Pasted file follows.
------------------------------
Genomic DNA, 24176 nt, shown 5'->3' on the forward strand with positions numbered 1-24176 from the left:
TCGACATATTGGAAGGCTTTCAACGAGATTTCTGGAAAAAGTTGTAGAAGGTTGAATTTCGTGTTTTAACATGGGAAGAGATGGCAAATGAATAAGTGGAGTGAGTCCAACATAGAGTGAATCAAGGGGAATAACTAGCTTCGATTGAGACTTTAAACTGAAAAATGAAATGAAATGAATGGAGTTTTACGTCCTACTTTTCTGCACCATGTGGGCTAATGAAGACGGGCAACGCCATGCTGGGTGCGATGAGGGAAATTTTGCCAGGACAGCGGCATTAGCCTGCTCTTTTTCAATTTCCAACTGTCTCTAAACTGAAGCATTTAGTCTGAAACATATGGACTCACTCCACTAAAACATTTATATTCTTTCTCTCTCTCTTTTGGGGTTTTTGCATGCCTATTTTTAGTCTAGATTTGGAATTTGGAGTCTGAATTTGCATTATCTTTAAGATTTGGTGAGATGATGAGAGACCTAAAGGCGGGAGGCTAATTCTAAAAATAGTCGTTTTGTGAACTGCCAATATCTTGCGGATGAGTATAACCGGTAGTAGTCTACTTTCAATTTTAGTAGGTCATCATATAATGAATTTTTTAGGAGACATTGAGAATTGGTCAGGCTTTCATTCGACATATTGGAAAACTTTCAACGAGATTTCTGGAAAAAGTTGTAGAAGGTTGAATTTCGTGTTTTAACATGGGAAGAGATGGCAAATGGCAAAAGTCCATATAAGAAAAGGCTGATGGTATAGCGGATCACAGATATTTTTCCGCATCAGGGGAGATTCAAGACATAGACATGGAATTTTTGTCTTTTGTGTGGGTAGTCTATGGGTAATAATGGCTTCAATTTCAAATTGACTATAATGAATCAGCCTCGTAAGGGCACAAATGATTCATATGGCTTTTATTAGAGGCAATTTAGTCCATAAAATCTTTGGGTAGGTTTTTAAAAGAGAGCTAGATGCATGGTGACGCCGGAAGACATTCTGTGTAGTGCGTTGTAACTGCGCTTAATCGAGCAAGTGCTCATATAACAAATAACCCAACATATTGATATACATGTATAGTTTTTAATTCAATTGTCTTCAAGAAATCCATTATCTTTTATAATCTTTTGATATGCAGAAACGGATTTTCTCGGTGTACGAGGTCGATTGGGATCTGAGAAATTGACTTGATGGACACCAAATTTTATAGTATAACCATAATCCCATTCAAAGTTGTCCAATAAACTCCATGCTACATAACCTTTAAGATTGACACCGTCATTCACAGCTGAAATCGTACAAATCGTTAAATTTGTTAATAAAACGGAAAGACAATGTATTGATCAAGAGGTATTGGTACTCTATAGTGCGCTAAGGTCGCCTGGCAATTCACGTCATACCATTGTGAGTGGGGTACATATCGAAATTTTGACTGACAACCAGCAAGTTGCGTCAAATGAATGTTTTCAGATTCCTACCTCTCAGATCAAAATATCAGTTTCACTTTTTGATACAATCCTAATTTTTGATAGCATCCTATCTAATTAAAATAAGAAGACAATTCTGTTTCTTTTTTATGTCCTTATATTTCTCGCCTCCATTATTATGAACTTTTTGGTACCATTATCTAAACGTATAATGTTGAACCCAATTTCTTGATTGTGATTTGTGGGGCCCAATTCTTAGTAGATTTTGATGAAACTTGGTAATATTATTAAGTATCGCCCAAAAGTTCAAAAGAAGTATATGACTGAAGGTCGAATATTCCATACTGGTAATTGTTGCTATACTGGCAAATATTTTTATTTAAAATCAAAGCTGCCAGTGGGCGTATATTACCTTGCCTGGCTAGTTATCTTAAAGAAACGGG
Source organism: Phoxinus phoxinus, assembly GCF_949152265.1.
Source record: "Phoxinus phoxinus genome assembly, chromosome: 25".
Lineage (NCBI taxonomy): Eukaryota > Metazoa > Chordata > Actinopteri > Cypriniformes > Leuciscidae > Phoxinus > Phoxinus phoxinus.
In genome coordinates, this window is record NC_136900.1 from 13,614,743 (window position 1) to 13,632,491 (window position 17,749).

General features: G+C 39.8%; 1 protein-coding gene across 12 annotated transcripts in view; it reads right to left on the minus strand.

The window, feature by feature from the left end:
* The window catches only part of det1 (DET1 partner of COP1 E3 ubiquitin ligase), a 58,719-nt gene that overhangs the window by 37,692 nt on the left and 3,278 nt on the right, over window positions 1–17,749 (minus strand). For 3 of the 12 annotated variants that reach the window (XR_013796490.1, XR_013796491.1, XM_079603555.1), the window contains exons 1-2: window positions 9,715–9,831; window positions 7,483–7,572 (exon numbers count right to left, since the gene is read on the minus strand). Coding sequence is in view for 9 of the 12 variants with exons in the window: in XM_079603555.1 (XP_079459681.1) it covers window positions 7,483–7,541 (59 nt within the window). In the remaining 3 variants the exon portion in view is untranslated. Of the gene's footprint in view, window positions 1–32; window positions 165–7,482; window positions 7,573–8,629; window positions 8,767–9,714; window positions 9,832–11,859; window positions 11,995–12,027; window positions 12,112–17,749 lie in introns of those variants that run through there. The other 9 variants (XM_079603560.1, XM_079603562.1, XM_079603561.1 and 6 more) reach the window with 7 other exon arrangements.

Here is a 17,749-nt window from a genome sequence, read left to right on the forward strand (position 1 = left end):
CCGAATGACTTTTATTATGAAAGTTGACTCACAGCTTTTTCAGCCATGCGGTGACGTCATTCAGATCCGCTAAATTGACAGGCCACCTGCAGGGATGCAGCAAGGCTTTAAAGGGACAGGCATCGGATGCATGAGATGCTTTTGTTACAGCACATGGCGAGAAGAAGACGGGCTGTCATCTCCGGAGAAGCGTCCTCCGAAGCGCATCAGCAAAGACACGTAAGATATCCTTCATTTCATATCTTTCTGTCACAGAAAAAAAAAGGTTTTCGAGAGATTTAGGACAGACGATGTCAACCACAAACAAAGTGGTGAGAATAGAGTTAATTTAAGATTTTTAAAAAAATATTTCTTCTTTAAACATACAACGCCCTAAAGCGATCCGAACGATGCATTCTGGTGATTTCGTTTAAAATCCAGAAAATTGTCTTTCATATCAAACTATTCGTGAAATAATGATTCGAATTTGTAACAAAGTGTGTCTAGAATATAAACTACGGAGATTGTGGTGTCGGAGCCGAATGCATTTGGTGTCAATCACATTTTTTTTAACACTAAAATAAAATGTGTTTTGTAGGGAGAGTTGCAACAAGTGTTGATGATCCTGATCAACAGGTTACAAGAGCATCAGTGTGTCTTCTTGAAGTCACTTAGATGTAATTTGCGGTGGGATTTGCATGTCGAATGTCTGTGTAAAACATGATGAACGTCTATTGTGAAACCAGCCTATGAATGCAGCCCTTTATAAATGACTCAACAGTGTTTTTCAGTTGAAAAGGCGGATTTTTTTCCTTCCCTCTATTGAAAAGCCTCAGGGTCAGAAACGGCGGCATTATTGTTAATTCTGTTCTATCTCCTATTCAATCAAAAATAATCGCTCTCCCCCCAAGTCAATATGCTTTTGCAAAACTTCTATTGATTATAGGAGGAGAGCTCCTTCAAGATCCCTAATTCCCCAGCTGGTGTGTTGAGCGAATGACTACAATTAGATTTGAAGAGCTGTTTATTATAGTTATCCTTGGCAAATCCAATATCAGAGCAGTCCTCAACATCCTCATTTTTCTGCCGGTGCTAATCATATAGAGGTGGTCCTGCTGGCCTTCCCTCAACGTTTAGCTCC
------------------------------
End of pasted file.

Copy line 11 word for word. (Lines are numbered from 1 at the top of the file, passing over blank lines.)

CCGAATGACTTTTATTATGAAAGTTGACTCACAGCTTTTTCAGCCATGCGGTGACGTCATTCAGATCCGCTAAATTGACAGGCCACCTGCAGGGATGCAGCAAGGCTTTAAAGGGACAGGCATCGGATGCATGAGATGCTTTTGTTACAGCACATGGCGAGAAGAAGACGGGCTGTCATCTCCGGAGAAGCGTCCTCCGAAGCGCATCAGCAAAGACACGTAAGATATCCTTCATTTCATATCTTTCTGTCACAGAAAAAAAAAGGTTTTCGAGAGATTTAGGACAGACGATGTCAACCACAAACAAAGTGGTGAGAATAGAGTTAATTTAAGATTTTTAAAAAAATATTTCTTCTTTAAACATACAACGCCCTAAAGCGATCCGAACGATGCATTCTGGTGATTTCGTTTAAAATCCAGAAAATTGTCTTTCATATCAAACTATTCGTGAAATAATGATTCGAATTTGTAACAAAGTGTGTCTAGAATATAAACTACGGAGATTGTGGTGTCGGAGCCGAATGCATTTGGTGTCAATCACATTTTTTTTAACACTAAAATAAAATGTGTTTTGTAGGGAGAGTTGCAACAAGTGTTGATGATCCTGATCAACAGGTTACAAGAGCATCAGTGTGTCTTCTTGAAGTCACTTAGATGTAATTTGCGGTGGGATTTGCATGTCGAATGTCTGTGTAAAACATGATGAACGTCTATTGTGAAACCAGCCTATGAATGCAGCCCTTTATAAATGACTCAACAGTGTTTTTCAGTTGAAAAGGCGGATTTTTTTCCTTCCCTCTATTGAAAAGCCTCAGGGTCAGAAACGGCGGCATTATTGTTAATTCTGTTCTATCTCCTATTCAATCAAAAATAATCGCTCTCCCCCCAAGTCAATATGCTTTTGCAAAACTTCTATTGATTATAGGAGGAGAGCTCCTTCAAGATCCCTAATTCCCCAGCTGGTGTGTTGAGCGAATGACTACAATTAGATTTGAAGAGCTGTTTATTATAGTTATCCTTGGCAAATCCAATATCAGAGCAGTCCTCAACATCCTCATTTTTCTGCCGGTGCTAATCATATAGAGGTGGTCCTGCTGGCCTTCCCTCAACGTTTAGCTCC